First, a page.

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Title: Species and Varieties, Their Origin by Mutation
Author: Hugo DeVries
Posting Date: September 22, 2014 [EBook #7234]
Release Date: January, 2005
First Posted: March 30, 2003
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Species and Varieties
Their Origin by Mutation Lectures delivered at the University of California
Daniel Trembly MacDougal
Director Department of Botanical Research
Carnegie Institution of Washington
Corrected and Revised
The Open Court Publishing Company
Kegan Paul, Trench, Trubner and Co., Ltd.
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The Open Court Pub. Co.
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THE ORIGIN OF SPECIES
The origin of species is a natural phenomenon.
The origin of species is an object of inquiry.
The origin of species is an object of experimental investigation.
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PREFACE BY THE AUTHOR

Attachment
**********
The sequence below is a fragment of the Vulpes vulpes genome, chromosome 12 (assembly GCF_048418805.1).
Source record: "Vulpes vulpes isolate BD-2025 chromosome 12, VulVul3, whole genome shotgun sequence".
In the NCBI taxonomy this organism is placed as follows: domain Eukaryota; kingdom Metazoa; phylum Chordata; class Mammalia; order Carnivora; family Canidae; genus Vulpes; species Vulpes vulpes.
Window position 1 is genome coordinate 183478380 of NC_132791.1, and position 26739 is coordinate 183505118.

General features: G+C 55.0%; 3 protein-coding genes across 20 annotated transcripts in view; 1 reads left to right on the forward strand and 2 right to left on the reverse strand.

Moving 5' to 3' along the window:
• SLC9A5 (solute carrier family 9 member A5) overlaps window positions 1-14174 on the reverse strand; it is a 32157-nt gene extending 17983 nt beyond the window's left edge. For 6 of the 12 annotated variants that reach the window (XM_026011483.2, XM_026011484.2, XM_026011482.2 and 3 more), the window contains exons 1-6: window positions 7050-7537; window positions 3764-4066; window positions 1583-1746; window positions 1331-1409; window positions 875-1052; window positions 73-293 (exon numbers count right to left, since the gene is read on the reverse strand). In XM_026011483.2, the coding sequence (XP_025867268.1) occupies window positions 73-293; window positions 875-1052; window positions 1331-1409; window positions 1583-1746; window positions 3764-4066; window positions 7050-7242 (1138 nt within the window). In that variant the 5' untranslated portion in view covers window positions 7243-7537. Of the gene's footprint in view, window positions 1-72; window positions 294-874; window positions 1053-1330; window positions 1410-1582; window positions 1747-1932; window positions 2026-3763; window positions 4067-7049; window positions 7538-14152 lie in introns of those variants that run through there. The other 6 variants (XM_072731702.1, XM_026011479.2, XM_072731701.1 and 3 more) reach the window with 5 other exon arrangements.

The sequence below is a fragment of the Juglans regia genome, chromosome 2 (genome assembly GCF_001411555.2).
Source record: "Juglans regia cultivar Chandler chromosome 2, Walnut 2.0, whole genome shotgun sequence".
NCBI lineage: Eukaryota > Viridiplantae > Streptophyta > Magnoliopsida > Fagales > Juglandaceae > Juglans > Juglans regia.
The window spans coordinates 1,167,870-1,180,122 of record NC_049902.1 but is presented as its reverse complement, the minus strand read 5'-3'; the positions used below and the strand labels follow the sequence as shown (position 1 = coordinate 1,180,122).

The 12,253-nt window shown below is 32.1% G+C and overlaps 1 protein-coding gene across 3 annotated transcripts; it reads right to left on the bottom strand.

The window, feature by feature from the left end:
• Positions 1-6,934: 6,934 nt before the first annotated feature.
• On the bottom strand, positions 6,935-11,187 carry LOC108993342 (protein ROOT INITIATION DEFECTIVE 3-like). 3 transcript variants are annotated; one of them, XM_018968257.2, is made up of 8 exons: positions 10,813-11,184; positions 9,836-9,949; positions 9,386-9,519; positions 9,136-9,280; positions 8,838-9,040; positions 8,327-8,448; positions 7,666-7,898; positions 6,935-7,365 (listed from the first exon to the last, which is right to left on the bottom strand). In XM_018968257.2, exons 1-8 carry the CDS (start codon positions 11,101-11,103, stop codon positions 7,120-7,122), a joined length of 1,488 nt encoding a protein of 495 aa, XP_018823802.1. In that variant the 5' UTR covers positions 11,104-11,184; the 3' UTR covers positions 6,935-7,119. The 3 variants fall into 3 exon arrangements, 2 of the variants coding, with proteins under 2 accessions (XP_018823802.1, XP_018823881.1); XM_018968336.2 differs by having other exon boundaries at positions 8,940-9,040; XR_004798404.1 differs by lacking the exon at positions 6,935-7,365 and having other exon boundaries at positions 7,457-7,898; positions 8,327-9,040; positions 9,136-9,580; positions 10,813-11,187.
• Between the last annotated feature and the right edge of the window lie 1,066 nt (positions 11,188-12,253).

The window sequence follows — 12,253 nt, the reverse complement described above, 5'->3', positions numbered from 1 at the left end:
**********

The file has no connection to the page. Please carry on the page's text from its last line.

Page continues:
THE purpose of these lectures is to point out the means and methods by which the origin of species and varieties may become an object for experimental inquiry, in the interest of agricultural and horticultural practice as well as in that of general biologic science. Comparative studies have contributed all the evidence hitherto adduced for the support of the Darwinian theory of descent and given us some general ideas about the main lines of the pedigree of the vegetable kingdom, but the way in which one species originates from another has not been adequately explained. The current belief assumes that species are slowly changed into new types. In contradiction to this conception the theory of mutation assumes that new species and varieties are produced from existing forms by sudden leaps. The parent-type itself remains unchanged throughout this process, and may repeatedly give birth to new forms. These may arise simultaneously and in groups or separately at more or less widely distant periods.